Triple-negative breast cancer treatment
Triple-negative breast cancer (sometimes abbreviated TNBC) refers to any breast cancer that does not express the genes for estrogen receptor (ER), progesterone receptor (PR) or Her2/neu. This makes it more difficult to treat since most chemotherapies target one of the three receptors, so triple-negative cancers often require combinatorial therapies (see below). Triple negative is sometimes used as a surrogate term for basal-like; however, more detailed classification may provide better guidance for treatment and better estimates for prognosis.
Standard treatment is surgery with adjuvant chemotherapy and radiotherapy. As a variation neoadjuvant chemotherapy is very frequently used for triple-negative breast cancers. This allows for a higher rate of breast-conserving surgeries and by evaluating the response to the chemotherapy gives important clues about the individual responsiveness of the particular cancer to chemotherapy.
TNBCs are generally very susceptible to chemotherapy. In some cases, however, early complete response does not correlate with overall survival. This makes it particularly complicated to find the optimal chemotherapy. Adding a taxane to the chemotherapy appears to improve outcome substantially.
BRCA1-related triple-negative breast cancer appear to be particularly susceptible to chemotherapy including platinum-based agents and taxanes.
Various molecular pathway targets and DNA results are being incorporated in the design of clinical trials of new medicines. Specific genes such as p53, NME1, BRCA and PIK3CA/Akt may be associated with responsiveness of the cancer cells to innovative research pharmaceuticals. BRCA1 and BRCA2 polymorphic variants can increase the risk of breast cancer, and these cancers tend to express a pr ofile of genes, such as p53, in a pattern that has been called "BRCA-ness." Cancers arising from BRCA1 and BRCA2 mutations, as well as other cancers that share a similar "BRCA-ness" profile, including some basal-like receptor triple negative breast cancers, may respond to treatment with PARP inhibitors such as olaparib. Combining these newer medicines with older agents such as 6-Thioguanine (6TG) may overcome the resistance that can arise in BRCA cancers to PARP inhibitors or platinum-based chemotherapy. mTOR inhibitors such as everolimus may show more effect in PIK3CA/Akt e9 mutants than in e20 mutants or wild types.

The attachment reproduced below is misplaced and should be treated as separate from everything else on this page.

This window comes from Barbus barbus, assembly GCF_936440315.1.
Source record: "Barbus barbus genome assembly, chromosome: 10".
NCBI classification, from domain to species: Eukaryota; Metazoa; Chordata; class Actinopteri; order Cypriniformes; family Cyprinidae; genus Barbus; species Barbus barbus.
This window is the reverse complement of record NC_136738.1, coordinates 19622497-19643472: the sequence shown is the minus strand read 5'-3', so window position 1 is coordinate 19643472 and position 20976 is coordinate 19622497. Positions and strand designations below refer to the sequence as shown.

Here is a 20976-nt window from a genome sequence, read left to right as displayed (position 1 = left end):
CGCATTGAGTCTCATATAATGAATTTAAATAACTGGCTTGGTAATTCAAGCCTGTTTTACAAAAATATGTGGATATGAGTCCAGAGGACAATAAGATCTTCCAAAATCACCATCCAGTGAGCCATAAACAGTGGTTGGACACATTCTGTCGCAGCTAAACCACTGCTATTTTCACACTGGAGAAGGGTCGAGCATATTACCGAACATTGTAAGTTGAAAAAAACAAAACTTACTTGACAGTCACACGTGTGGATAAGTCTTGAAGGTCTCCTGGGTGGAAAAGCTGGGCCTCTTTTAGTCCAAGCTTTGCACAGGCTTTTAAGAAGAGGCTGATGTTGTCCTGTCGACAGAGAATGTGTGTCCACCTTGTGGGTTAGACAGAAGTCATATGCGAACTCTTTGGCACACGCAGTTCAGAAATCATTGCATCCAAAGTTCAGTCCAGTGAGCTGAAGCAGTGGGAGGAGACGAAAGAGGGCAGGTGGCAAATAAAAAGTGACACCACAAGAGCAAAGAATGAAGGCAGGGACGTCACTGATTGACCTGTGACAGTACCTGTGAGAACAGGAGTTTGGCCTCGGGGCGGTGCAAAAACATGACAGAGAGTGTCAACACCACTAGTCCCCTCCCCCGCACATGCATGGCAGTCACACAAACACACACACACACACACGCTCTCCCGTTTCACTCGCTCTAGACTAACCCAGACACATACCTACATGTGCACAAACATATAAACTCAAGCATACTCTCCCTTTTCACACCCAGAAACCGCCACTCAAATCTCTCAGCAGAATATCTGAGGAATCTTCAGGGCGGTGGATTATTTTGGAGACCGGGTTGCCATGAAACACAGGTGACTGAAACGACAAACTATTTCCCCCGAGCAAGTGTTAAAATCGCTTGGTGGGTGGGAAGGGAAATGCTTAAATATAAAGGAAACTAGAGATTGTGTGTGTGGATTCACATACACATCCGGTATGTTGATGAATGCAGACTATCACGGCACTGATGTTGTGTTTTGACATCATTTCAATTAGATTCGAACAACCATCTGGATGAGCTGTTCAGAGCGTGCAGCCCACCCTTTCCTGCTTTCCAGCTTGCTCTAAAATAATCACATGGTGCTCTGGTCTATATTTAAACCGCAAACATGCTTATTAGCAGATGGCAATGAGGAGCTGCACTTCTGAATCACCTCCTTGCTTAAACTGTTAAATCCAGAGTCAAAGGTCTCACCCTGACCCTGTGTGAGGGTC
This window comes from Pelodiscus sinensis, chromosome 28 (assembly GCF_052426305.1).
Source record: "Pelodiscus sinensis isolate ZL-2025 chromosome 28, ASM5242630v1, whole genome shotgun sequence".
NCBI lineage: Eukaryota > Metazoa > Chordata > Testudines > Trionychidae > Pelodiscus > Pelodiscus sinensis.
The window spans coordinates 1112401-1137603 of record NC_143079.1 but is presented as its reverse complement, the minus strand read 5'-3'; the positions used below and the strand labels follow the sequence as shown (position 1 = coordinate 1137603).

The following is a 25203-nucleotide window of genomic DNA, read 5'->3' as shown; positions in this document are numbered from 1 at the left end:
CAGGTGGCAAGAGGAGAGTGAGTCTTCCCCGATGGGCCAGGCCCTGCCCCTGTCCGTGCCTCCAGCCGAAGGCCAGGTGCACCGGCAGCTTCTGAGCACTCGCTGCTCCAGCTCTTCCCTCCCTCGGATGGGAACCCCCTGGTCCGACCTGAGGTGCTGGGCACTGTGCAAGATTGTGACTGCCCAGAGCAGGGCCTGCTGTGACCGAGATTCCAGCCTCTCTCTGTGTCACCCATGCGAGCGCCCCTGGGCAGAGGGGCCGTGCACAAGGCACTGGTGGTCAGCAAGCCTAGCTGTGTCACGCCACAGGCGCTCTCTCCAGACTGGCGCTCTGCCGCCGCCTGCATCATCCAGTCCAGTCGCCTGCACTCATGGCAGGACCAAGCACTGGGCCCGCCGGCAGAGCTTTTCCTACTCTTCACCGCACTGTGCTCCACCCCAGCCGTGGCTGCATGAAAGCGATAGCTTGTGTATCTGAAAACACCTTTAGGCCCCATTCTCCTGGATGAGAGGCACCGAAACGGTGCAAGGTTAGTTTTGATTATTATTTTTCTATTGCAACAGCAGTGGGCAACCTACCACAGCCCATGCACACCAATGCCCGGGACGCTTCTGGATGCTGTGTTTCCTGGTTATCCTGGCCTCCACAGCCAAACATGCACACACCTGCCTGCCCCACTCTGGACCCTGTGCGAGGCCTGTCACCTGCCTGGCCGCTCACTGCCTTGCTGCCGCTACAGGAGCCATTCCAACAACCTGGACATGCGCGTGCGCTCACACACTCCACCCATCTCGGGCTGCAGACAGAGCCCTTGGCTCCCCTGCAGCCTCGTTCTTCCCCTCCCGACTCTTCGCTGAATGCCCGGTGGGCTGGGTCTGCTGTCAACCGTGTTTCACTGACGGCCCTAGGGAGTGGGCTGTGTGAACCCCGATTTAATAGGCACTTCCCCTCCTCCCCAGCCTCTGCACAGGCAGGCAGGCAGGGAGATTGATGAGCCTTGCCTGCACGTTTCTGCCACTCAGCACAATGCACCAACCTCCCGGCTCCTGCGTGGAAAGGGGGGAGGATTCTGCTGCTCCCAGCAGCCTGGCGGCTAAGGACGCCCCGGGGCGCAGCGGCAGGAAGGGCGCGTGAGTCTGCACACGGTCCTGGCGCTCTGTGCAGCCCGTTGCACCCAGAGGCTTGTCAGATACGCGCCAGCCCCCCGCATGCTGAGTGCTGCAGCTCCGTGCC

See also: https://en.wikipedia.org/wiki/Triple-negative_breast_cancer
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